This was a little surreal. I've been playing poker for many years, in home games and in card rooms all over the place. I've seen the game explode in popularity thanks to the television exposure. I've seen tens of thousands of people playing simultaneously on internet poker sites. But this was the first time I'd sat at a table with someone that everyone recognized, while an Emmy-winning, Oscar-nominated actor stood at the rail and watched us.

Vince bought some chips, and then proceeded to fold the first couple of hands. On his third hand, I raised with a pair of red nines in middle position. I'd been playing fairly tight and taken down some nice pots so far, so everyone else folded -- except Vince, who put on a pair of dark sunglasses and called from late position. The flop came 8-3-2 rainbow, and I bet right out. Vince called, throwing his chips into the pot casually. The turn card was a 6, and I bet it again. Vince paused for a moment (he might have been looking me over, but I couldn't tell through the sunglasses), showed his cards to Woods, and folded them. Woods leaned over and asked, "Why didn't you call him?" Vince replied with a laugh, "You call him!"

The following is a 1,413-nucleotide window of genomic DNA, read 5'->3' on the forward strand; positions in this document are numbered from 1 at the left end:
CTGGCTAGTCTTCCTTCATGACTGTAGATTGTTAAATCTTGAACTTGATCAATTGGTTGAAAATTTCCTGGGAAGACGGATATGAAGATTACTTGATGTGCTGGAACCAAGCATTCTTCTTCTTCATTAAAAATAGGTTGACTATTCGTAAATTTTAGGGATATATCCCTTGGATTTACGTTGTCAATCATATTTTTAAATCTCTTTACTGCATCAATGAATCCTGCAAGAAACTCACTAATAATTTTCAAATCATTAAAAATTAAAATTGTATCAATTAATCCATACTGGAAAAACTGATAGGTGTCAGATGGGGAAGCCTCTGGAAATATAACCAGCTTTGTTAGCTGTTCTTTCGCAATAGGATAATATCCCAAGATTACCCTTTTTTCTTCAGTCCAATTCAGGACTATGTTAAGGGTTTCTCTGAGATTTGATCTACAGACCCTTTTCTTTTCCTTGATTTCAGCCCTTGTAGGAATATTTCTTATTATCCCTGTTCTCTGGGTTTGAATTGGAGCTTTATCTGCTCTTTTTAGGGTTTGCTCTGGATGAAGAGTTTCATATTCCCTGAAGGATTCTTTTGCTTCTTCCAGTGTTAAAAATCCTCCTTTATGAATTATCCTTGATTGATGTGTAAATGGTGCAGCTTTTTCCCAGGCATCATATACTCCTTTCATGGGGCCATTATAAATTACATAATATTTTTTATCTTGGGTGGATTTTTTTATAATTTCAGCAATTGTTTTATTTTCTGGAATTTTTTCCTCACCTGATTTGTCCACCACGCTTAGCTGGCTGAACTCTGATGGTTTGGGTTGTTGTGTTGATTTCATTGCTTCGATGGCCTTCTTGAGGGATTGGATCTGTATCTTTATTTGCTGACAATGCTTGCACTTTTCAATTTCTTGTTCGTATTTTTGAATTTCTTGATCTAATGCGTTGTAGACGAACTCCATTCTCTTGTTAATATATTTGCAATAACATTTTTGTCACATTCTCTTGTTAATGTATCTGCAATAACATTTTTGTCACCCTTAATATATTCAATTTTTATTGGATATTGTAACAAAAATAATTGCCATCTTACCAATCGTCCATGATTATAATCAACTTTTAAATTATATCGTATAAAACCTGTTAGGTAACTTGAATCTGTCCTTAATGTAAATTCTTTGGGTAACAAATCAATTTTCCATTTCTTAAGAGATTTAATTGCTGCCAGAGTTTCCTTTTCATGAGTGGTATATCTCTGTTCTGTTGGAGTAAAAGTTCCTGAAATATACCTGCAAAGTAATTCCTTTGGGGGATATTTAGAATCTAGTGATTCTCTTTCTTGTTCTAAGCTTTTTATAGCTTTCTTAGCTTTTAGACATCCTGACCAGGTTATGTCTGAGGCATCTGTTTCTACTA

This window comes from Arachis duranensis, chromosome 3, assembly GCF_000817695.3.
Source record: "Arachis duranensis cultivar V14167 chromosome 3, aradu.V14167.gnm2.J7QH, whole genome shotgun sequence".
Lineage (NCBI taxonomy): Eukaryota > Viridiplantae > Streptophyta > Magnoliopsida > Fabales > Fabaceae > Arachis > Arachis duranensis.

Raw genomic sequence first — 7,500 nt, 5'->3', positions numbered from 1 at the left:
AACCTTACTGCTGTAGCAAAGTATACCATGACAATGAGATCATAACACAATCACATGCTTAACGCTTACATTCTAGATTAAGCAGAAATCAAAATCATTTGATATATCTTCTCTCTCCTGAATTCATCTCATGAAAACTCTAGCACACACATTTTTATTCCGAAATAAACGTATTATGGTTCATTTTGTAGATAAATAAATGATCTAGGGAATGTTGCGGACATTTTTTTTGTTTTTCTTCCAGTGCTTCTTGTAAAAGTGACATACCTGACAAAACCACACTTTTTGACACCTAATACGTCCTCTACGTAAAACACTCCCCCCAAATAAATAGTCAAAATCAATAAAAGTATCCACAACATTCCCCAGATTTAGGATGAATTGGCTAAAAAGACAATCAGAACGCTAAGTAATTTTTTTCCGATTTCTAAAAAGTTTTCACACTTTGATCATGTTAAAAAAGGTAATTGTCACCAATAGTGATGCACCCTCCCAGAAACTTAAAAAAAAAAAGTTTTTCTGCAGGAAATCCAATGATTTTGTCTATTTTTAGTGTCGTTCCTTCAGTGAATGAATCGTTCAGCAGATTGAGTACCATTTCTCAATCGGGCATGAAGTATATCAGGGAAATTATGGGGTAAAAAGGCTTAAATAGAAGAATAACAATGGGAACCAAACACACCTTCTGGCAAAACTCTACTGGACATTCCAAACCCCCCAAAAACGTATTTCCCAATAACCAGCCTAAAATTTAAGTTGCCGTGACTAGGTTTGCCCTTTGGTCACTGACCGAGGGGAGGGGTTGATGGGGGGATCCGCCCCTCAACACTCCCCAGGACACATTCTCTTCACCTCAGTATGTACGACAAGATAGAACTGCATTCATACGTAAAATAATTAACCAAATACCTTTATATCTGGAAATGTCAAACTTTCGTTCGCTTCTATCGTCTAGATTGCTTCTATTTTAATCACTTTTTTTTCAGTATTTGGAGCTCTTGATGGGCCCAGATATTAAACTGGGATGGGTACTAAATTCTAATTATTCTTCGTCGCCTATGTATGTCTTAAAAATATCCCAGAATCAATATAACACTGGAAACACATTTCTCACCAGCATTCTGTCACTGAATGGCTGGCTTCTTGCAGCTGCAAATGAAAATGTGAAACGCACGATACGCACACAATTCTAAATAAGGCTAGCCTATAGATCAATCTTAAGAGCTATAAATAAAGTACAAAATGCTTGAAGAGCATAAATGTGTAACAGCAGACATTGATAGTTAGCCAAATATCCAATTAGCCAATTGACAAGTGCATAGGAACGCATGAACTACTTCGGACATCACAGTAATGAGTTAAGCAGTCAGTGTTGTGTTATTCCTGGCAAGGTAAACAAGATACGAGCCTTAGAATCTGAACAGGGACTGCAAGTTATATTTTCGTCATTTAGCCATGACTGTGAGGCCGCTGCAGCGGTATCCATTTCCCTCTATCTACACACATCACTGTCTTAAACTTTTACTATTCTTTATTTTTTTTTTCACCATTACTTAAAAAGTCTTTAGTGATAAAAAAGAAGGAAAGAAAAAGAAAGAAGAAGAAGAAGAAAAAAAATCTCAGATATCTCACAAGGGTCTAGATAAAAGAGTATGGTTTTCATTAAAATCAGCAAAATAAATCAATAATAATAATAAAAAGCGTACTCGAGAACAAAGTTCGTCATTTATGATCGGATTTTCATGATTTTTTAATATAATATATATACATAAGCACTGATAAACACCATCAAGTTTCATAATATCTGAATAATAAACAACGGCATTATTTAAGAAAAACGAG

The dealer pushed Vince Van Patten's money towards me.

There's a scene in the movie "Rounders" in which Matt Damon's character, Mike, is telling another player about the night he sat down at a table with the legendary Johnny Chan and bluffed him out of a big pot. From the tone of the story, Mike seems to think he's a better player than Chan because of that one hand. Any real poker player knows that's not true, anymore than saying you're a better golfer than Tiger Woods because you beat him on a single hole. The question is, can you do it again, and again, and again?